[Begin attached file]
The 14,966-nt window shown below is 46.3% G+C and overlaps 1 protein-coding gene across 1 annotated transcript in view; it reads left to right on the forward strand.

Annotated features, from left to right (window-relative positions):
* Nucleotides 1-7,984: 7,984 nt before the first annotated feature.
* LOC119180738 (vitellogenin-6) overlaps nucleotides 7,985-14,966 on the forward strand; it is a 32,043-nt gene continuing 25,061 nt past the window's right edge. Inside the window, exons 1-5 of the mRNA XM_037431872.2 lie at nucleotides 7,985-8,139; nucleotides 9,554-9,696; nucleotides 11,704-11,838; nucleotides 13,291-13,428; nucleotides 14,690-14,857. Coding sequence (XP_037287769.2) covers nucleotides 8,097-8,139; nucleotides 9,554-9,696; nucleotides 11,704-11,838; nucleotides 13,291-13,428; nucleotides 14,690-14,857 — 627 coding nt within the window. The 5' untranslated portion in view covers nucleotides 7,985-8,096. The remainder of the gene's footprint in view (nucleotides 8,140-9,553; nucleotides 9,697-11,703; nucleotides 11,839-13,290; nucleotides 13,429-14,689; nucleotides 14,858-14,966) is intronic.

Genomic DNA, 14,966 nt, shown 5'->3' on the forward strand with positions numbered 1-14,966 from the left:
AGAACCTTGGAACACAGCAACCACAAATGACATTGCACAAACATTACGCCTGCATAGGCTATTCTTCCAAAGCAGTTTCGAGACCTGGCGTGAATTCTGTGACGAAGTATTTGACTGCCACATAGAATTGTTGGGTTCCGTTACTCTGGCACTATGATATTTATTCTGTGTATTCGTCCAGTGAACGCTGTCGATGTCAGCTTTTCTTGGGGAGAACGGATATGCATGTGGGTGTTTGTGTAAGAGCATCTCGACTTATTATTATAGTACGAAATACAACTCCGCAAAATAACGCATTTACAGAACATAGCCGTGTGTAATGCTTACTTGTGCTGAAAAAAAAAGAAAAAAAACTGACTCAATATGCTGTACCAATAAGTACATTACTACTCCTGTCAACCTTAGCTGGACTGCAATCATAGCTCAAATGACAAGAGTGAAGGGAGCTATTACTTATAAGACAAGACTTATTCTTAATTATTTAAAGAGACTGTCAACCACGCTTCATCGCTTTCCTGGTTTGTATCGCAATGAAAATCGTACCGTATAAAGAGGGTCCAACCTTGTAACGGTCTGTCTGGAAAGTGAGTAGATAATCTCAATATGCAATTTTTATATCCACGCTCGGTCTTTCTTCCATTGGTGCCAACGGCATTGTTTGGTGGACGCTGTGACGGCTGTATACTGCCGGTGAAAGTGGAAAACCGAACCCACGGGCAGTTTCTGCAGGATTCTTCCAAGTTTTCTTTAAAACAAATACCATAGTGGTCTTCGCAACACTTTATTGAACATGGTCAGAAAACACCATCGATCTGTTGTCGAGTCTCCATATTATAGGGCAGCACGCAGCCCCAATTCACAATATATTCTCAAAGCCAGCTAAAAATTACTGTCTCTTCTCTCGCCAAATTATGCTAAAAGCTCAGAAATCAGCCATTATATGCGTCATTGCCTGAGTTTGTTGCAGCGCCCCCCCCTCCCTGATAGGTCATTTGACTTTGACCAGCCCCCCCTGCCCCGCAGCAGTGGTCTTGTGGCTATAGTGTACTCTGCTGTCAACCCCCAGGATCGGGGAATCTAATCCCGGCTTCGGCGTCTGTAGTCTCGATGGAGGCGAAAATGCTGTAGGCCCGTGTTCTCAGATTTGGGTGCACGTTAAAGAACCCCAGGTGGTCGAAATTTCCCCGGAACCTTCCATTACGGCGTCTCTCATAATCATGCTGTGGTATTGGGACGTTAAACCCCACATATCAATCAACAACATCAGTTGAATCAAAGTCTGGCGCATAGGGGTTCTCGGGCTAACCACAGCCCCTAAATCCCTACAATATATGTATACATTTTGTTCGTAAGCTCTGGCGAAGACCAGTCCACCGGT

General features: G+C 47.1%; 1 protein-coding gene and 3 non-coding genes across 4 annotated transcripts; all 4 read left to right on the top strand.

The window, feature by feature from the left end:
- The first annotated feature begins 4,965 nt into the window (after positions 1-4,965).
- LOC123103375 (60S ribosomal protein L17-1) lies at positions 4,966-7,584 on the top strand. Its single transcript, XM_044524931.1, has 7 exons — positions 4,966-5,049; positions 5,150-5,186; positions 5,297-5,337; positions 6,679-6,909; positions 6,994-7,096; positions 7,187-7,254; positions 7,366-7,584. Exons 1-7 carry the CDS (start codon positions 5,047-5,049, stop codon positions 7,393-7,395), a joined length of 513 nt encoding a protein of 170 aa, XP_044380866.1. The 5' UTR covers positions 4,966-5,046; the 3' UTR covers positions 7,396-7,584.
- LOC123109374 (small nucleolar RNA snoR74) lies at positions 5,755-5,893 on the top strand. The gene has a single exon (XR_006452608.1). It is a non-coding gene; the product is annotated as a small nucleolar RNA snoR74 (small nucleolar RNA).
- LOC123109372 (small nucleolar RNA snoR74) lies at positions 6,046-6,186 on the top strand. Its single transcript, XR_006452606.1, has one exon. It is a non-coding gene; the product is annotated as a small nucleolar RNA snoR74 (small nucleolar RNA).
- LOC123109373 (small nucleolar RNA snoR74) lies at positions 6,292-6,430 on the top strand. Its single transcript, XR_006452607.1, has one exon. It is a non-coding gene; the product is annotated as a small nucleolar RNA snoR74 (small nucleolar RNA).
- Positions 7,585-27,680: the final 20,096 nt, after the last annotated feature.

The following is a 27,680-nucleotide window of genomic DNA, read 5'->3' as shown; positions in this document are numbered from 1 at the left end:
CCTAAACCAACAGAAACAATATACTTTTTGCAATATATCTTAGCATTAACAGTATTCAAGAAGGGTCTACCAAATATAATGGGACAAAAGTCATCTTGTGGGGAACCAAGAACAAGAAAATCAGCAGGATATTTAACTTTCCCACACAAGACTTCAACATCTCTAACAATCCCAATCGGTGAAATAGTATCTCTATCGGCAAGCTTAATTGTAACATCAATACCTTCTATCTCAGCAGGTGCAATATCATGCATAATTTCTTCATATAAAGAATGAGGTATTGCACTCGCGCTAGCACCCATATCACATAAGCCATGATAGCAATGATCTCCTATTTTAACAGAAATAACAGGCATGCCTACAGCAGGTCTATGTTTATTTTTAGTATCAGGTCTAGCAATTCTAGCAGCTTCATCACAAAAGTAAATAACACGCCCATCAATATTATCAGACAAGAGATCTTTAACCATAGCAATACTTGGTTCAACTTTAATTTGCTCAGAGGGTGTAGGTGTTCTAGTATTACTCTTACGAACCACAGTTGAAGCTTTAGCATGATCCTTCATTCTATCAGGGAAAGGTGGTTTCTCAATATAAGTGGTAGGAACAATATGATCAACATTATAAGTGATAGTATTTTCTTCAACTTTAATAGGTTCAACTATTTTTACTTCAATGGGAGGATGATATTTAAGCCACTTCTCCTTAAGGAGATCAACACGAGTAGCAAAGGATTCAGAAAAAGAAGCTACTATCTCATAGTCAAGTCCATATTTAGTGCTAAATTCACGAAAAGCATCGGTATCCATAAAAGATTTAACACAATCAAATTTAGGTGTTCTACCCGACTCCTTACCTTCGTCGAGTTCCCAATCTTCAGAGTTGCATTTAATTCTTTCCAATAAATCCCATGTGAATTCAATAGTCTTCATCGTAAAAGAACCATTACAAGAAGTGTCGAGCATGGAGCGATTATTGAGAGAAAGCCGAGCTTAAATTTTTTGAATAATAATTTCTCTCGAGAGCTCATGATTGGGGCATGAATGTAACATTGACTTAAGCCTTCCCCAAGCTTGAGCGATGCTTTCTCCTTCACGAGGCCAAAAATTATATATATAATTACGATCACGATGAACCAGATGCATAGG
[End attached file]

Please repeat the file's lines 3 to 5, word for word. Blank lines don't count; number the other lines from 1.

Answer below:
* Nucleotides 1-7,984: 7,984 nt before the first annotated feature.
* LOC119180738 (vitellogenin-6) overlaps nucleotides 7,985-14,966 on the forward strand; it is a 32,043-nt gene continuing 25,061 nt past the window's right edge. Inside the window, exons 1-5 of the mRNA XM_037431872.2 lie at nucleotides 7,985-8,139; nucleotides 9,554-9,696; nucleotides 11,704-11,838; nucleotides 13,291-13,428; nucleotides 14,690-14,857. Coding sequence (XP_037287769.2) covers nucleotides 8,097-8,139; nucleotides 9,554-9,696; nucleotides 11,704-11,838; nucleotides 13,291-13,428; nucleotides 14,690-14,857 — 627 coding nt within the window. The 5' untranslated portion in view covers nucleotides 7,985-8,096. The remainder of the gene's footprint in view (nucleotides 8,140-9,553; nucleotides 9,697-11,703; nucleotides 11,839-13,290; nucleotides 13,429-14,689; nucleotides 14,858-14,966) is intronic.

Genomic DNA, 14,966 nt, shown 5'->3' on the forward strand with positions numbered 1-14,966 from the left: